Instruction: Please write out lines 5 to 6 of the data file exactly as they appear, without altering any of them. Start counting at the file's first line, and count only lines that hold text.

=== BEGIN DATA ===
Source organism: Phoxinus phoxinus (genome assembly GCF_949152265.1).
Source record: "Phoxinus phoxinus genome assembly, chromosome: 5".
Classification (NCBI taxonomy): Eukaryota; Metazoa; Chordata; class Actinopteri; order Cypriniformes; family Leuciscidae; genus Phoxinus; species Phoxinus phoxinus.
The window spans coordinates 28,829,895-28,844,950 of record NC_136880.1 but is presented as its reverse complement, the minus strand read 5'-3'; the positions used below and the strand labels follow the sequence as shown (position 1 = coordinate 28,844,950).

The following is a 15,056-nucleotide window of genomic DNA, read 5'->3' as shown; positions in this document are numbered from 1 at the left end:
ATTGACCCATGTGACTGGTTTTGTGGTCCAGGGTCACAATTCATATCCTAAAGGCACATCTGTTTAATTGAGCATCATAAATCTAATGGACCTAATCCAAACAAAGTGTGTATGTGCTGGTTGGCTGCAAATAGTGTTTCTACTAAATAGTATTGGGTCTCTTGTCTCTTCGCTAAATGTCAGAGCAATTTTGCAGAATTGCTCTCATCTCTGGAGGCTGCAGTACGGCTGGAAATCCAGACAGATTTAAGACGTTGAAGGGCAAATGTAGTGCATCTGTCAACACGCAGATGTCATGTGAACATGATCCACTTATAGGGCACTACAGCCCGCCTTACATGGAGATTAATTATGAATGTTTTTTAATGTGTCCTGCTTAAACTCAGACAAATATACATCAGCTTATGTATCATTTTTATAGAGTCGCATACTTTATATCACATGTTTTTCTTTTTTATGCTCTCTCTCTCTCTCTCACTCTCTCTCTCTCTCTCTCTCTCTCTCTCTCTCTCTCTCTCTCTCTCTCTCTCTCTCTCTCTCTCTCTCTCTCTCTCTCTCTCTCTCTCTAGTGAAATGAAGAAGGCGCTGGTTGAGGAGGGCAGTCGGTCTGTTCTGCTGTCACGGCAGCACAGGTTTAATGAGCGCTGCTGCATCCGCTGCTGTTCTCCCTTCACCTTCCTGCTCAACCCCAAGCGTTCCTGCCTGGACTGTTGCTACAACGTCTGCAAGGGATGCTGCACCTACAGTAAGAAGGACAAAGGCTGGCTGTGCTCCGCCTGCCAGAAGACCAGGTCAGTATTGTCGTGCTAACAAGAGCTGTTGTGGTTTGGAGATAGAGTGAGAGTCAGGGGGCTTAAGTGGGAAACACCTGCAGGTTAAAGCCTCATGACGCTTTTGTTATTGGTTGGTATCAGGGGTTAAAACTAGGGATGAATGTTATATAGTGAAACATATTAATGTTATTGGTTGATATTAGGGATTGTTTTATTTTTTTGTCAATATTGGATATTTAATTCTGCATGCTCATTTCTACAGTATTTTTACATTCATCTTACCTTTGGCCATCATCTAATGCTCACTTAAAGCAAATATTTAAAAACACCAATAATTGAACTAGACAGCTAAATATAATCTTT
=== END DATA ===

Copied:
The following is a 15,056-nucleotide window of genomic DNA, read 5'->3' as shown; positions in this document are numbered from 1 at the left end:
ATTGACCCATGTGACTGGTTTTGTGGTCCAGGGTCACAATTCATATCCTAAAGGCACATCTGTTTAATTGAGCATCATAAATCTAATGGACCTAATCCAAACAAAGTGTGTATGTGCTGGTTGGCTGCAAATAGTGTTTCTACTAAATAGTATTGGGTCTCTTGTCTCTTCGCTAAATGTCAGAGCAATTTTGCAGAATTGCTCTCATCTCTGGAGGCTGCAGTACGGCTGGAAATCCAGACAGATTTAAGACGTTGAAGGGCAAATGTAGTGCATCTGTCAACACGCAGATGTCATGTGAACATGATCCACTTATAGGGCACTACAGCCCGCCTTACATGGAGATTAATTATGAATGTTTTTTAATGTGTCCTGCTTAAACTCAGACAAATATACATCAGCTTATGTATCATTTTTATAGAGTCGCATACTTTATATCACATGTTTTTCTTTTTTATGCTCTCTCTCTCTCTCTCACTCTCTCTCTCTCTCTCTCTCTCTCTCTCTCTCTCTCTCTCTCTCTCTCTCTCTCTCTCTCTCTCTCTCTCTCTCTCTCTCTCTCTCTCTAGTGAAATGAAGAAGGCGCTGGTTGAGGAGGGCAGTCGGTCTGTTCTGCTGTCACGGCAGCACAGGTTTAATGAGCGCTGCTGCATCCGCTGCTGTTCTCCCTTCACCTTCCTGCTCAACCCCAAGCGTTCCTGCCTGGACTGTTGCTACAACGTCTGCAAGGGATGCTGCACCTACAGTAAGAAGGACAAAGGCTGGCTGTGCTCCGCCTGCCAGAAGACCAGGTCAGTATTGTCGTGCTAACAAGAGCTGTTGTGGTTTGGAGATAGAGTGAGAGTCAGGGGGCTTAAGTGGGAAACACCTGCAGGTTAAAGCCTCATGACGCTTTTGTTATTGGTTGGTATCAGGGGTTAAAACTAGGGATGAATGTTATATAGTGAAACATATTAATGTTATTGGTTGATATTAGGGATTGTTTTATTTTTTTGTCAATATTGGATATTTAATTCTGCATGCTCATTTCTACAGTATTTTTACATTCATCTTACCTTTGGCCATCATCTAATGCTCACTTAAAGCAAATATTTAAAAACACCAATAATTGAACTAGACAGCTAAATATAATCTTT